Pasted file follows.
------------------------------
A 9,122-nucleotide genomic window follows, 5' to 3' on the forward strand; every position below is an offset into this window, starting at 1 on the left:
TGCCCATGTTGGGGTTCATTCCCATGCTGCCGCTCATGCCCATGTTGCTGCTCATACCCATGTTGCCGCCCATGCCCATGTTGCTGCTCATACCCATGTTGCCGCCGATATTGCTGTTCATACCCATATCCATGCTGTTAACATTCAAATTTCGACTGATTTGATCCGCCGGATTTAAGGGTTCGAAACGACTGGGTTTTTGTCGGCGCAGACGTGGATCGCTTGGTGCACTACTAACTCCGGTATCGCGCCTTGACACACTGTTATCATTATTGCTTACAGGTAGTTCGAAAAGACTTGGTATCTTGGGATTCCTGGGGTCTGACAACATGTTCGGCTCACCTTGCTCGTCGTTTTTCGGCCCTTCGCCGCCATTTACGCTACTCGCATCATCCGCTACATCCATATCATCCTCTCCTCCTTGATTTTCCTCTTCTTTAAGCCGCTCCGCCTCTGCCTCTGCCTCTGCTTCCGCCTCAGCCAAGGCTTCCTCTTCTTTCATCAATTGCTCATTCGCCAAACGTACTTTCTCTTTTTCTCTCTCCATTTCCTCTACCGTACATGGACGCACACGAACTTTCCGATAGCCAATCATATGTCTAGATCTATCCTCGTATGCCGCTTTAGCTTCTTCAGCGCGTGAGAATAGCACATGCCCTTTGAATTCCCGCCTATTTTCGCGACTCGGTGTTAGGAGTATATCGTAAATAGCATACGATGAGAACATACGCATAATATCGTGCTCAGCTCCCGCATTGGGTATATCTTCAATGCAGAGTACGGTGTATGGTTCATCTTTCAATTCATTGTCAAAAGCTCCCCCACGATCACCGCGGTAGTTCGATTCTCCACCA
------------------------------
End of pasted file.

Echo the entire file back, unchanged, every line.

A 9,122-nucleotide genomic window follows, 5' to 3' on the forward strand; every position below is an offset into this window, starting at 1 on the left:
TGCCCATGTTGGGGTTCATTCCCATGCTGCCGCTCATGCCCATGTTGCTGCTCATACCCATGTTGCCGCCCATGCCCATGTTGCTGCTCATACCCATGTTGCCGCCGATATTGCTGTTCATACCCATATCCATGCTGTTAACATTCAAATTTCGACTGATTTGATCCGCCGGATTTAAGGGTTCGAAACGACTGGGTTTTTGTCGGCGCAGACGTGGATCGCTTGGTGCACTACTAACTCCGGTATCGCGCCTTGACACACTGTTATCATTATTGCTTACAGGTAGTTCGAAAAGACTTGGTATCTTGGGATTCCTGGGGTCTGACAACATGTTCGGCTCACCTTGCTCGTCGTTTTTCGGCCCTTCGCCGCCATTTACGCTACTCGCATCATCCGCTACATCCATATCATCCTCTCCTCCTTGATTTTCCTCTTCTTTAAGCCGCTCCGCCTCTGCCTCTGCCTCTGCTTCCGCCTCAGCCAAGGCTTCCTCTTCTTTCATCAATTGCTCATTCGCCAAACGTACTTTCTCTTTTTCTCTCTCCATTTCCTCTACCGTACATGGACGCACACGAACTTTCCGATAGCCAATCATATGTCTAGATCTATCCTCGTATGCCGCTTTAGCTTCTTCAGCGCGTGAGAATAGCACATGCCCTTTGAATTCCCGCCTATTTTCGCGACTCGGTGTTAGGAGTATATCGTAAATAGCATACGATGAGAACATACGCATAATATCGTGCTCAGCTCCCGCATTGGGTATATCTTCAATGCAGAGTACGGTGTATGGTTCATCTTTCAATTCATTGTCAAAAGCTCCCCCACGATCACCGCGGTAGTTCGATTCTCCACCA